Maly estimates Passport has brought 20 or 30 new people a day. Visitors tell her they like they the homey décor, classic, comfort foods and homemade desserts.
For Maly, café ownership has been a longtime dream. She was a teenager when she started cooking for her family. She later cooked for her five kids and spouse.
When she was 40, Maly went to culinary school at Southeast Community College in Lincoln, earning an associate’s degree in hospitality in 2010.
By then, she’d already met her husband, Mike, in 2003 and they married in 2013. He owned Maly’s Landing, a bar in Wahoo. She helped him run the bar for about the last 10 years of its 20-year tenure. When he wanted to retire, they sold the bar.
Tyler Sudik, who owns Wahoo Livestock Sales, asked if she’d be interested in running the café, because the woman operating what was called the Stockyard Cafe wanted to retire.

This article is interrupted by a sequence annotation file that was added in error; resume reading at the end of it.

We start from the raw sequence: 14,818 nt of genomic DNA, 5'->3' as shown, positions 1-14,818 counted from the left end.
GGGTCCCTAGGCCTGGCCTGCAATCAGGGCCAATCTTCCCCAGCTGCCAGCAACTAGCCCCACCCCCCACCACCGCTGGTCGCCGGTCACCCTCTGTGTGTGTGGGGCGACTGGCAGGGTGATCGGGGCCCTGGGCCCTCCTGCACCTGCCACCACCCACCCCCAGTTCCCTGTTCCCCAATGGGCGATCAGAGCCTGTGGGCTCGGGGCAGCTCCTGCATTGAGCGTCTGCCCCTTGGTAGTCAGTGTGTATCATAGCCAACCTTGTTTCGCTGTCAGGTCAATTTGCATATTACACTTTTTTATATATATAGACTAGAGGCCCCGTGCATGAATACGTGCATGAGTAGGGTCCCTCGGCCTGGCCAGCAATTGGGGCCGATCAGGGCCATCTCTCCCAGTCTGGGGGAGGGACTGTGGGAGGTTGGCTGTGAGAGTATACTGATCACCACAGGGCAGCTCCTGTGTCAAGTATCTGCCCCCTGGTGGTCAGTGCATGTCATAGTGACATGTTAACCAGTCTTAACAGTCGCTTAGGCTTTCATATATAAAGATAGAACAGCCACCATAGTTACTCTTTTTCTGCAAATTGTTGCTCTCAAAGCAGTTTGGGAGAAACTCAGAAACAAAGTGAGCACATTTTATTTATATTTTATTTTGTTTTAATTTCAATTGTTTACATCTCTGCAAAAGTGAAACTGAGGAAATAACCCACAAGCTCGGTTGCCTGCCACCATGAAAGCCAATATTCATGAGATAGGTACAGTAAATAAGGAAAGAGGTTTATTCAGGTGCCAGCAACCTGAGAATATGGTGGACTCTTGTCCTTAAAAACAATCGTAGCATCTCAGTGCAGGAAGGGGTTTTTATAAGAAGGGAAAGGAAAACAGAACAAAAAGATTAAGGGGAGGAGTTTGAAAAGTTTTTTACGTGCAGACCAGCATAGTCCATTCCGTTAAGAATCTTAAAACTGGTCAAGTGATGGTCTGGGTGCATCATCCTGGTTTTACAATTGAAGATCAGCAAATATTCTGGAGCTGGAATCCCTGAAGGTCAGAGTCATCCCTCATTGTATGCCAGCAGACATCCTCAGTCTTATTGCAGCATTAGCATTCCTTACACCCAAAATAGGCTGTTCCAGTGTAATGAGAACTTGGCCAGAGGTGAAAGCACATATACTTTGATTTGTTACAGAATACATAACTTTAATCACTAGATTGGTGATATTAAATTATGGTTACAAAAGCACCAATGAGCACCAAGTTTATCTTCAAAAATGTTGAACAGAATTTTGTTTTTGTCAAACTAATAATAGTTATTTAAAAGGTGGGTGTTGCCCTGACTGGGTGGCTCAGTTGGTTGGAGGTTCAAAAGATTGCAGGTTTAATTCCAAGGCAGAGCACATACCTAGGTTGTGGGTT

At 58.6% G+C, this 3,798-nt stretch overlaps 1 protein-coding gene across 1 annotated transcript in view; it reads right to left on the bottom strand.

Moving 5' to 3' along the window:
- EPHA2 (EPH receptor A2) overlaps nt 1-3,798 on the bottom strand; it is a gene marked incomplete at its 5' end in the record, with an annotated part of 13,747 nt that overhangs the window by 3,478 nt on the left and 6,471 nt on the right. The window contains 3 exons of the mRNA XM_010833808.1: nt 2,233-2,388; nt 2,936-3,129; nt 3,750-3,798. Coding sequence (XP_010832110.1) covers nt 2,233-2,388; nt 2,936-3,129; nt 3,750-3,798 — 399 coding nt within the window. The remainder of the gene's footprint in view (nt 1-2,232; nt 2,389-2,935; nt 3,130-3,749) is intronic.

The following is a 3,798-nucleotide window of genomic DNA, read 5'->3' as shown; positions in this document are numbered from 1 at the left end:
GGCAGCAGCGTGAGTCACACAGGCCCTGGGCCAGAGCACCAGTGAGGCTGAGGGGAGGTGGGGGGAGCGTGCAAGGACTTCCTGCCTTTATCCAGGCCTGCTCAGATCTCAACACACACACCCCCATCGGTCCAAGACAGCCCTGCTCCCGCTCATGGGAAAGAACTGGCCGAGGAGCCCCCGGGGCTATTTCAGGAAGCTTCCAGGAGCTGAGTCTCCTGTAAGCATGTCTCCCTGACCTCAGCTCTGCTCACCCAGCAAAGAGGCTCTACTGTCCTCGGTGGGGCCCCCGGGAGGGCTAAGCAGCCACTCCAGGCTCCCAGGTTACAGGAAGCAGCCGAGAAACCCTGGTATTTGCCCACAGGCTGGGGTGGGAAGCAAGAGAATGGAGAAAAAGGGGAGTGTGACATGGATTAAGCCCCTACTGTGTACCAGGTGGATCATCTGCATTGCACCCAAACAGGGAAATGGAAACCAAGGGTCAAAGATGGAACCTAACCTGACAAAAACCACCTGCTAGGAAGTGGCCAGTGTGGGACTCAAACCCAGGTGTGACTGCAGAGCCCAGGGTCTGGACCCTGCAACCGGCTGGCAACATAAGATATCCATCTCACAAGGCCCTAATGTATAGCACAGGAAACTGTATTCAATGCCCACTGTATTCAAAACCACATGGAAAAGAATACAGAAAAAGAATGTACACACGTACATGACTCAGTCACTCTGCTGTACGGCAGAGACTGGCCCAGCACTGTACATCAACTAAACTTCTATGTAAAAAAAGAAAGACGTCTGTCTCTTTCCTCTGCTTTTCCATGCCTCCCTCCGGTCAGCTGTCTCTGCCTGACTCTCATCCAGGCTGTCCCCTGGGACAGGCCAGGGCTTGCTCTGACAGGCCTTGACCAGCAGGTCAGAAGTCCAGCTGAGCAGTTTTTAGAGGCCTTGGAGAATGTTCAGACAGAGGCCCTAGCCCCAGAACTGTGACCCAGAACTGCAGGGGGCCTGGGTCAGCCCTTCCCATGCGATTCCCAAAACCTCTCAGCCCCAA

“It was a perfect opportunity,” Maly said. “I was doing what I have always wanted to do and I don’t have to drive out of town to do it. It was like it was meant to be.”
She made upgrades to the cafe – cleaning and repainting, putting in new flooring and equipment.
“The guys from the sale barn wanted me to display their brands on the wall and name it, the ‘Branding Iron,’ so I did,” she said, pointing to a wooden wall hanging emblazoned with cattle brands.
Maly opened the Branding Iron in November 2019.
Justin McHugh is the head cook. Maly cooks with him and does whatever else needs to be done. Maly’s sister, Tina Reed, is the head baker. Halaya Curry, 18, is the dishwasher.